What I could not support was the, ‘let’s throw money, rob Peter to pay Paul’ property tax relief plan in the bill. I absolutely will not support the Washington mentality of throwing money at a problem. That is exactly what creating another property tax credit is; the new credit would start at 5.5% rising to 12% of your school property taxes applied against your state income taxes. The total credits will be at least $125 million annually (for four years), eventually reaching $375 million in five years plus an inflation factor. Sounds like a lot of money but let’s put it in prospective. Over the last 5 years statewide property tax collections have increased $813 million to $4.378 billion; since LB1107 does nothing to control local government spending, it is reasonable to believe property taxes will continue to increase at the same rate. Meanwhile in five years the new property tax relief will amount only to $375 million. To take another view, the new credit will be shared by over 700,000 real-property owners who already pay $4.378 billion in property taxes, while at the same time corporations now paying approximately $325 million in income taxes will eventually be sharing $150 million in tax incentives, supposedly against newly created income and sales taxes.
LB1107 does not deliver long-term tax relief; I didn’t vote for its final passage, to have done so would have given the false impression it did. All tax dollars collected by government is spent. It has become clear to me; true property tax relief in Nebraska will only come from electing local officials who have the courage to control spending and the state stepping up its support for public education. Meanwhile, in my remaining time in the Legislature I will pursue tax relief through attempts to control the spending power of local governments.
Contact Sen. Mike Groene: email@example.com or 402-471-2729.
Property tax; Senators Briese and Groene agree!
As I prepared my column this week on the Revenue Committee’s property tax relief proposal, I kept coming back to a column written by Senator Briese that appeared in the Omaha World Herald earlier this week. Unable to improve on his work, he has given me permission to adapt his work to my thoughts and present the result as our update to you:
The Legislature’s Revenue Committee Advanced Legislative Bill 1106 with AM2870 to general file. It’ll lower valuations for all Nebraska property taxpayers, increase state aid to all school districts, limit property tax increases and reduce the property tax burden for all real property owners. Yet some of our friends in the education community object to it.
LB1106 will create foundation aid, a common sense and fair approach, guaranteeing state financial aid for every Nebraska public school student no matter where they attend a public school. Some equalized districts — districts that receive state support through the Tax Equity and Educational Opportunities Support Act (TEEOSA) — raise concerns over a shift away from equalization aid. But even after full implementation, foundation aid would comprise only roughly 50% of total state aid. The equalization component of TEEOSA would remain in place. At the end of the day, total state aid for the equalized districts would still hinge on the equalization formula.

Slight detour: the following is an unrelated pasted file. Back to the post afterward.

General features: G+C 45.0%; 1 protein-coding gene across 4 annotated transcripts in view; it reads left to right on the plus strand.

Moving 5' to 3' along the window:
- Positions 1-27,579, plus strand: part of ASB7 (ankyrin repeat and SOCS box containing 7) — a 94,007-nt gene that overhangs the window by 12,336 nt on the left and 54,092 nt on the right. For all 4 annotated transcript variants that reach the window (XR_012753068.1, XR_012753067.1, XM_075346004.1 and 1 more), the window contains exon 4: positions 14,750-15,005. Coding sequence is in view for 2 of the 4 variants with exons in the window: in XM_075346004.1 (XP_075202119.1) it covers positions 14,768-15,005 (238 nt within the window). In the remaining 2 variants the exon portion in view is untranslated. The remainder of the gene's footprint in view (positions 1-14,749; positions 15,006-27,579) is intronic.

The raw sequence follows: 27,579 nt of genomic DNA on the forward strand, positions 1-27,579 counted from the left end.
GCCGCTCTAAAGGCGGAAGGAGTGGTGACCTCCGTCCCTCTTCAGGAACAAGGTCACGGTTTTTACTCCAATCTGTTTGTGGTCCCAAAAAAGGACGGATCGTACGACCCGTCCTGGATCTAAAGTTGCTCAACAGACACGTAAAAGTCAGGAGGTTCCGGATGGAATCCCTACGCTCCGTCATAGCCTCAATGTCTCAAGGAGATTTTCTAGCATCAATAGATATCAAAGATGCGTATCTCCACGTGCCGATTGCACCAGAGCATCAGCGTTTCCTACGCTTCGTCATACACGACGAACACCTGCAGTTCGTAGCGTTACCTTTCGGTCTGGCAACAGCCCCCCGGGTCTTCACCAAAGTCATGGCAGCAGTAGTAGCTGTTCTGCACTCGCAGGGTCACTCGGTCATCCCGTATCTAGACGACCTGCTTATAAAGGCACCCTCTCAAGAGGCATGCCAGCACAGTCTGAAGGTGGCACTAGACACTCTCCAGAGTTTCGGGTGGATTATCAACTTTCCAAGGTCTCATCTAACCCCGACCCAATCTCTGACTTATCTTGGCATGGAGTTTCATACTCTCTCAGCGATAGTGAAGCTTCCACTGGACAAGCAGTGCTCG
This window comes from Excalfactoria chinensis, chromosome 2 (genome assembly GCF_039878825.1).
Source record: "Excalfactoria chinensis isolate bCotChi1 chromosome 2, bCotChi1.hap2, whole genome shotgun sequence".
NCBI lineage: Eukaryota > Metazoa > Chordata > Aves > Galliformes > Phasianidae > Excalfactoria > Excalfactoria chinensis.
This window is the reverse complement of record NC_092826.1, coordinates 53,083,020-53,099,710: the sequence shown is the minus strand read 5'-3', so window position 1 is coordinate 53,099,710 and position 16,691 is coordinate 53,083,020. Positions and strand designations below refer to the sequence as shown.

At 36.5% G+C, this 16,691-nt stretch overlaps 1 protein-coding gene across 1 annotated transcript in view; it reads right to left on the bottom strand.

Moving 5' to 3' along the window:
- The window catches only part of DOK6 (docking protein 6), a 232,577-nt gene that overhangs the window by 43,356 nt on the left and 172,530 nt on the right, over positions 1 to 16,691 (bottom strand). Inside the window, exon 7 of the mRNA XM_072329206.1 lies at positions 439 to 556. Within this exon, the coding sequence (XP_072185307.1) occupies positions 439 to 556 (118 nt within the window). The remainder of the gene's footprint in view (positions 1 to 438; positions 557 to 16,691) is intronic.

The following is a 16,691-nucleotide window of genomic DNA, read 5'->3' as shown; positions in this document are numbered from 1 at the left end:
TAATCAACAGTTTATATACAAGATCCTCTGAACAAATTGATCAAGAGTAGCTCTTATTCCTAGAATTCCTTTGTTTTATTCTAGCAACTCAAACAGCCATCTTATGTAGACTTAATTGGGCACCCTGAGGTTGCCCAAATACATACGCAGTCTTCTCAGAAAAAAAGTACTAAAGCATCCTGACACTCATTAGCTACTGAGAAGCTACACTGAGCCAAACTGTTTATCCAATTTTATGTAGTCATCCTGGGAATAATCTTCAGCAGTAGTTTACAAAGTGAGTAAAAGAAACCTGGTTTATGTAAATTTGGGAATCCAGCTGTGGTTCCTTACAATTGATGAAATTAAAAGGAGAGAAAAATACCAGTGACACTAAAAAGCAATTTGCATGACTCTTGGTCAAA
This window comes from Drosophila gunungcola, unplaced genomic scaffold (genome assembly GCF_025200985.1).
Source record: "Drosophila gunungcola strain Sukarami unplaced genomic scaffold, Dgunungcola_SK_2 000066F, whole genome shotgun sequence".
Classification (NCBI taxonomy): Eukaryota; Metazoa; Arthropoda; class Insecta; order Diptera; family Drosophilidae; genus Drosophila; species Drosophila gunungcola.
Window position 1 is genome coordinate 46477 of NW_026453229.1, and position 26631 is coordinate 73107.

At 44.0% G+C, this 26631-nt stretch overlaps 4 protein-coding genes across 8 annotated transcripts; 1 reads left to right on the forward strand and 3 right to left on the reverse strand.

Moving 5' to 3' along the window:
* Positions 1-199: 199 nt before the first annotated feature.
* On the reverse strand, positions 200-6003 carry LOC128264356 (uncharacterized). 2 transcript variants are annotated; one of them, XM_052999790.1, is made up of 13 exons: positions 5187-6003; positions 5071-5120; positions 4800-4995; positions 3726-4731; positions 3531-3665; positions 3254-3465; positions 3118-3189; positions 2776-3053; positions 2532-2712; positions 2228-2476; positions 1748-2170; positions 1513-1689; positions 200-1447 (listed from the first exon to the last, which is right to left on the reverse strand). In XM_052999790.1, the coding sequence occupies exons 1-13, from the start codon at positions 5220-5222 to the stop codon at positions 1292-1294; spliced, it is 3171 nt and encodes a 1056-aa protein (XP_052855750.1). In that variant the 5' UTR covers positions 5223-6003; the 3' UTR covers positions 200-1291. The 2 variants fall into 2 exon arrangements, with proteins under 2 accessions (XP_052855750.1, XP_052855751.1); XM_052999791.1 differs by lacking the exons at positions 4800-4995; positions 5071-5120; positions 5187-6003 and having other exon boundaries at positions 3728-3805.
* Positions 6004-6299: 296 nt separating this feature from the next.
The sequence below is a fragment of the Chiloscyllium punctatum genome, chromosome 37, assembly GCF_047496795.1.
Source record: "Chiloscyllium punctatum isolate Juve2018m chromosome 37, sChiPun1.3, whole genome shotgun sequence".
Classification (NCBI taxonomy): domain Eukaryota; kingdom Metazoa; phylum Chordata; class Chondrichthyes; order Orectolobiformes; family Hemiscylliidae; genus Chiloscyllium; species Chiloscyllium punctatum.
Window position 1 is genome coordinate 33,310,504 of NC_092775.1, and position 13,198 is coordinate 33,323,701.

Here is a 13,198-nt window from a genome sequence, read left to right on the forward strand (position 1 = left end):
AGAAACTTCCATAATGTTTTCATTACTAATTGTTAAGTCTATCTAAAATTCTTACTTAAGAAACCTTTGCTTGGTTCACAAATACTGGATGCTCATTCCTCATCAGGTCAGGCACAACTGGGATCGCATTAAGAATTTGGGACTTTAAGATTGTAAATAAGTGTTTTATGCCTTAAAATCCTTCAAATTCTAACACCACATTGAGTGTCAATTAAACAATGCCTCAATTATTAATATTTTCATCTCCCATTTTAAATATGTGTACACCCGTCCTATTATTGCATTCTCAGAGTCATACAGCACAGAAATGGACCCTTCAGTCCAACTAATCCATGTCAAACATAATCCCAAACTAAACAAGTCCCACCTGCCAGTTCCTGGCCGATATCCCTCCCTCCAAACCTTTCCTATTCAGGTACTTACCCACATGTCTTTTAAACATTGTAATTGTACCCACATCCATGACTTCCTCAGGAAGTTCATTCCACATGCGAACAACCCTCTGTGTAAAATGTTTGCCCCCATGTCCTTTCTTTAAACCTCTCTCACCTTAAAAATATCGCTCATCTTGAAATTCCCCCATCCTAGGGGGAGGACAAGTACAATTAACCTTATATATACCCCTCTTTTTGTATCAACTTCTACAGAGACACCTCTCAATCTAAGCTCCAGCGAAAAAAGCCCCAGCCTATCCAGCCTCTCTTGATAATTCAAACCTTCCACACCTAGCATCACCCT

Some in the education community are concerned the current proposal would lower basic allowable growth rate (BAGR) for districts from 2.5% to 2%, suggesting this impairs their ability to grow their budgets. But for the last 10 years, the legislature has adjusted the BAGR, causing an average budget authority increase of 1.48%. Even with those budget reductions, by utilizing a variety of exemptions to budget limitation, schools have on average increased their spending by a robust 3.5 to 4% annually.
We currently require the issuance of bonds for school construction to be preceded by a public vote. Large ag-land valuation increases have given a growing number of districts the ability to avoid this public vote requirement by levying taxes for a special building fund within their general fund levy, then using that fund for construction of new school buildings. Our proposal would simply require a public vote, reaffirming the expectations of the taxpayer to have a voice in the decision to build new school facilities.
Currently, schools can bank unused budget authority, which allows considerable leeway to exceed the existing budget limitation. Our proposal resets budget authority to 110% of the actual 2018-19 general fund expenditures, but then still allows schools to bank unused budget authority going forward.
Existing statutes provide a levy limitation for our taxing entities, including school districts. These levy limitations are an effort to protect the taxpayer. However, in many districts, the levy is far enough below the limit so as to make the limit ineffective. Our proposal would remedy this in year four by essentially limiting growth in property taxes to 2% annually, plus actual growth. At the same time, foundation aid is forecast to grow at 4.5% per year. Plus, if things go awry, a district maintains the option to call upon its voters to approve a levy override.
Some in the education community express concern that the property valuation reductions contained in our proposal will cause a reduction in overall district revenue for a handful of districts during the first three years. But it does appear that if spending increases in those districts are kept to an average of 2-3%, those issues are negated.
Others are simply concerned about assumptions as to actual valuation growth coupled with the proposed valuation reductions. But this is where the equalization formula provides a backstop. If resources fall, the equalization formula is designed to provide the aid necessary to match needs.
A few have expressed concern about elimination of what is perceived by many to be an unfair perk to a handful of districts, the averaging adjustment. But our proposal increases overall state dollars going to every district, more than replacing those averaging adjustment dollars.
Considerable compromise has gone into LB1106, and no one is getting everything they want. If future revenue projections go awry, we as a legislature can and will make adjustments. We do value public education.
Contact Sen. Mike Groene: firstname.lastname@example.org or 402-471-2729.